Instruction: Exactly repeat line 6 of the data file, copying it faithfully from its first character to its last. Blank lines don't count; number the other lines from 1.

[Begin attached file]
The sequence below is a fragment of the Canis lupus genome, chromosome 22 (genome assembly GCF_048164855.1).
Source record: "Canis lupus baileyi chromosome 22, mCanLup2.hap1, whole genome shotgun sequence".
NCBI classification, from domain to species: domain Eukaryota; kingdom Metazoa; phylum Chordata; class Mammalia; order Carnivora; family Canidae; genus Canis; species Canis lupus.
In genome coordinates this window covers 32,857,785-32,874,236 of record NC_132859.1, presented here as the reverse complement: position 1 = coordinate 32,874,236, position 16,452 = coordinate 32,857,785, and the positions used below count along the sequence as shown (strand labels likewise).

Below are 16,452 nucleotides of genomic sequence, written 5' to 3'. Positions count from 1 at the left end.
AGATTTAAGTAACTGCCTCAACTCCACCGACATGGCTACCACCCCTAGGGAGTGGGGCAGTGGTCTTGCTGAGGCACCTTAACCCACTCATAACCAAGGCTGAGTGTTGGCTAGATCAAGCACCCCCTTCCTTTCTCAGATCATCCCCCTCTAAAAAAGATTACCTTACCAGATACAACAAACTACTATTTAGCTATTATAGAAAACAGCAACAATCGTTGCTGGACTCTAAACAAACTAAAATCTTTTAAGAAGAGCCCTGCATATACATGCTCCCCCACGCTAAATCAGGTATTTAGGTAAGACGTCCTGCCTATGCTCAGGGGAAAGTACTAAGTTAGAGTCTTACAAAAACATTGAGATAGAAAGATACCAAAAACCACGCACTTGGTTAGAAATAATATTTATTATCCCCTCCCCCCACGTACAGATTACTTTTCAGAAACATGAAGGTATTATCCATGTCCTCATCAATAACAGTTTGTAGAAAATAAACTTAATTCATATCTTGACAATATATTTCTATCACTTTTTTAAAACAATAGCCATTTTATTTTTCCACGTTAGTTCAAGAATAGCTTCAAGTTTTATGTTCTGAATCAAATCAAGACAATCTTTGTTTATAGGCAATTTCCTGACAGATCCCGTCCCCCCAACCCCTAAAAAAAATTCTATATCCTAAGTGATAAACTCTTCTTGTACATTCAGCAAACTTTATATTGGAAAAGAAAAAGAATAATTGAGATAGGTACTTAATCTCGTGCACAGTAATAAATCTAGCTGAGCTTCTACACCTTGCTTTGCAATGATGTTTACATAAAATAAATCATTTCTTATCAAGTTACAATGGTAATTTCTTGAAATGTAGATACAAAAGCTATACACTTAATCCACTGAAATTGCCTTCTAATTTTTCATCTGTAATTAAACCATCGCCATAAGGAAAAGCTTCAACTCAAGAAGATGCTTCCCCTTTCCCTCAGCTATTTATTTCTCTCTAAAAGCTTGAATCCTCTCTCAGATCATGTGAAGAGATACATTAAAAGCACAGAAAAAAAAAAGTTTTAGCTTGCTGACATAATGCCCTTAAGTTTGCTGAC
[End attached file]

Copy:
AGATTTAAGTAACTGCCTCAACTCCACCGACATGGCTACCACCCCTAGGGAGTGGGGCAGTGGTCTTGCTGAGGCACCTTAACCCACTCATAACCAAGGCTGAGTGTTGGCTAGATCAAGCACCCCCTTCCTTTCTCAGATCATCCCCCTCTAAAAAAGATTACCTTACCAGATACAACAAACTACTATTTAGCTATTATAGAAAACAGCAACAATCGTTGCTGGACTCTAAACAAACTAAAATCTTTTAAGAAGAGCCCTGCATATACATGCTCCCCCACGCTAAATCAGGTATTTAGGTAAGACGTCCTGCCTATGCTCAGGGGAAAGTACTAAGTTAGAGTCTTACAAAAACATTGAGATAGAAAGATACCAAAAACCACGCACTTGGTTAGAAATAATATTTATTATCCCCTCCCCCCACGTACAGATTACTTTTCAGAAACATGAAGGTATTATCCATGTCCTCATCAATAACAGTTTGTAGAAAATAAACTTAATTCATATCTTGACAATATATTTCTATCACTTTTTTAAAACAATAGCCATTTTATTTTTCCACGTTAGTTCAAGAATAGCTTCAAGTTTTATGTTCTGAATCAAATCAAGACAATCTTTGTTTATAGGCAATTTCCTGACAGATCCCGTCCCCCCAACCCCTAAAAAAAATTCTATATCCTAAGTGATAAACTCTTCTTGTACATTCAGCAAACTTTATATTGGAAAAGAAAAAGAATAATTGAGATAGGTACTTAATCTCGTGCACAGTAATAAATCTAGCTGAGCTTCTACACCTTGCTTTGCAATGATGTTTACATAAAATAAATCATTTCTTATCAAGTTACAATGGTAATTTCTTGAAATGTAGATACAAAAGCTATACACTTAATCCACTGAAATTGCCTTCTAATTTTTCATCTGTAATTAAACCATCGCCATAAGGAAAAGCTTCAACTCAAGAAGATGCTTCCCCTTTCCCTCAGCTATTTATTTCTCTCTAAAAGCTTGAATCCTCTCTCAGATCATGTGAAGAGATACATTAAAAGCACAGAAAAAAAAAAGTTTTAGCTTGCTGACATAATGCCCTTAAGTTTGCTGAC